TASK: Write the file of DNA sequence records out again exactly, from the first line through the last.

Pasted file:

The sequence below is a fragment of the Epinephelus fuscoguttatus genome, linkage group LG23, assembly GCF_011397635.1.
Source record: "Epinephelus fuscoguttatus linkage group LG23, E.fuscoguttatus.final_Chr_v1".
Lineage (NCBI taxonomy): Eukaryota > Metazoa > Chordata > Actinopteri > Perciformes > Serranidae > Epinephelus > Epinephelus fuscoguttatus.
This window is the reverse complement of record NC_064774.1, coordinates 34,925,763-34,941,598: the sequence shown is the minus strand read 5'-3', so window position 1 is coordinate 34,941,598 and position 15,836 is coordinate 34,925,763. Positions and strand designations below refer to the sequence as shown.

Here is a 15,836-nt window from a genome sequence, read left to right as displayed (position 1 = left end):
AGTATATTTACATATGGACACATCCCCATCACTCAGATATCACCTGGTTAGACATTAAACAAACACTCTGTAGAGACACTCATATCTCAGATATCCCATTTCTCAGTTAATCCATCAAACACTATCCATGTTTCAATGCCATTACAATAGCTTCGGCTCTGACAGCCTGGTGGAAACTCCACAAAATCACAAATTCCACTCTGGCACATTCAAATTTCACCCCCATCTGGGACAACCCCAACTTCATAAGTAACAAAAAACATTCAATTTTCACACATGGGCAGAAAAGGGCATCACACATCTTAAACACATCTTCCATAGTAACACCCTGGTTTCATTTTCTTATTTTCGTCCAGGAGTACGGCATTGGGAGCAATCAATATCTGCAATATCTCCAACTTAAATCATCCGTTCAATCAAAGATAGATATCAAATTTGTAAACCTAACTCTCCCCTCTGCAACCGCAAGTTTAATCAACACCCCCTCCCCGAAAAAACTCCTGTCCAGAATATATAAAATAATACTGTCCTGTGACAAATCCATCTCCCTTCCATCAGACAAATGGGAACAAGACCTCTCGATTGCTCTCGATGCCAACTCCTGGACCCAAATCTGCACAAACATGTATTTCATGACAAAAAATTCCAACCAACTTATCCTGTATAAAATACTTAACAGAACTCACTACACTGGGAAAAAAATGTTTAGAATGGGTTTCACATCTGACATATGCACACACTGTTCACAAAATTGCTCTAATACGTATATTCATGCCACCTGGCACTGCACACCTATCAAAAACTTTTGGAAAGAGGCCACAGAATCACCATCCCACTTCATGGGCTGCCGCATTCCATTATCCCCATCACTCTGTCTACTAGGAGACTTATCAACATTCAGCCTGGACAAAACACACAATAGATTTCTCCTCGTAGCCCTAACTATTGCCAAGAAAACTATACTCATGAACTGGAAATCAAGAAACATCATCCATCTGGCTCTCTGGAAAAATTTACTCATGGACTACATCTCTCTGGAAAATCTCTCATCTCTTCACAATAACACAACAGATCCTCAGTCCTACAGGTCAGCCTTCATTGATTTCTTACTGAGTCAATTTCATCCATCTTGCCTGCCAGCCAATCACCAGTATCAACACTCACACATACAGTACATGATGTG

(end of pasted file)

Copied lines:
The sequence below is a fragment of the Epinephelus fuscoguttatus genome, linkage group LG23, assembly GCF_011397635.1.
Source record: "Epinephelus fuscoguttatus linkage group LG23, E.fuscoguttatus.final_Chr_v1".
Lineage (NCBI taxonomy): Eukaryota > Metazoa > Chordata > Actinopteri > Perciformes > Serranidae > Epinephelus > Epinephelus fuscoguttatus.
This window is the reverse complement of record NC_064774.1, coordinates 34,925,763-34,941,598: the sequence shown is the minus strand read 5'-3', so window position 1 is coordinate 34,941,598 and position 15,836 is coordinate 34,925,763. Positions and strand designations below refer to the sequence as shown.

Here is a 15,836-nt window from a genome sequence, read left to right as displayed (position 1 = left end):
AGTATATTTACATATGGACACATCCCCATCACTCAGATATCACCTGGTTAGACATTAAACAAACACTCTGTAGAGACACTCATATCTCAGATATCCCATTTCTCAGTTAATCCATCAAACACTATCCATGTTTCAATGCCATTACAATAGCTTCGGCTCTGACAGCCTGGTGGAAACTCCACAAAATCACAAATTCCACTCTGGCACATTCAAATTTCACCCCCATCTGGGACAACCCCAACTTCATAAGTAACAAAAAACATTCAATTTTCACACATGGGCAGAAAAGGGCATCACACATCTTAAACACATCTTCCATAGTAACACCCTGGTTTCATTTTCTTATTTTCGTCCAGGAGTACGGCATTGGGAGCAATCAATATCTGCAATATCTCCAACTTAAATCATCCGTTCAATCAAAGATAGATATCAAATTTGTAAACCTAACTCTCCCCTCTGCAACCGCAAGTTTAATCAACACCCCCTCCCCGAAAAAACTCCTGTCCAGAATATATAAAATAATACTGTCCTGTGACAAATCCATCTCCCTTCCATCAGACAAATGGGAACAAGACCTCTCGATTGCTCTCGATGCCAACTCCTGGACCCAAATCTGCACAAACATGTATTTCATGACAAAAAATTCCAACCAACTTATCCTGTATAAAATACTTAACAGAACTCACTACACTGGGAAAAAAATGTTTAGAATGGGTTTCACATCTGACATATGCACACACTGTTCACAAAATTGCTCTAATACGTATATTCATGCCACCTGGCACTGCACACCTATCAAAAACTTTTGGAAAGAGGCCACAGAATCACCATCCCACTTCATGGGCTGCCGCATTCCATTATCCCCATCACTCTGTCTACTAGGAGACTTATCAACATTCAGCCTGGACAAAACACACAATAGATTTCTCCTCGTAGCCCTAACTATTGCCAAGAAAACTATACTCATGAACTGGAAATCAAGAAACATCATCCATCTGGCTCTCTGGAAAAATTTACTCATGGACTACATCTCTCTGGAAAATCTCTCATCTCTTCACAATAACACAACAGATCCTCAGTCCTACAGGTCAGCCTTCATTGATTTCTTACTGAGTCAATTTCATCCATCTTGCCTGCCAGCCAATCACCAGTATCAACACTCACACATACAGTACATGATGTG